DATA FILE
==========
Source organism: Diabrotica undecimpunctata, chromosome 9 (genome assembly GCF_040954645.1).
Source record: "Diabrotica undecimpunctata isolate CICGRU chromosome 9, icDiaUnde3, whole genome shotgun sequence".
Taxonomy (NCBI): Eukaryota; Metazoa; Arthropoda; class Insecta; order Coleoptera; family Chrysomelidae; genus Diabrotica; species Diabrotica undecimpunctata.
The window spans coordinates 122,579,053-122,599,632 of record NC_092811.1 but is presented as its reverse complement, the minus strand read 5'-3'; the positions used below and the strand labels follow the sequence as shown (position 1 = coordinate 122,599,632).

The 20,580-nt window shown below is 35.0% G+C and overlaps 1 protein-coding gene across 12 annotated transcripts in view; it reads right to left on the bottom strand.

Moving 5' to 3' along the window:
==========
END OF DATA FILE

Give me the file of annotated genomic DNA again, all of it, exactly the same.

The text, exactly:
Source organism: Diabrotica undecimpunctata, chromosome 9 (genome assembly GCF_040954645.1).
Source record: "Diabrotica undecimpunctata isolate CICGRU chromosome 9, icDiaUnde3, whole genome shotgun sequence".
Taxonomy (NCBI): Eukaryota; Metazoa; Arthropoda; class Insecta; order Coleoptera; family Chrysomelidae; genus Diabrotica; species Diabrotica undecimpunctata.
The window spans coordinates 122,579,053-122,599,632 of record NC_092811.1 but is presented as its reverse complement, the minus strand read 5'-3'; the positions used below and the strand labels follow the sequence as shown (position 1 = coordinate 122,599,632).

The 20,580-nt window shown below is 35.0% G+C and overlaps 1 protein-coding gene across 12 annotated transcripts in view; it reads right to left on the bottom strand.

Moving 5' to 3' along the window: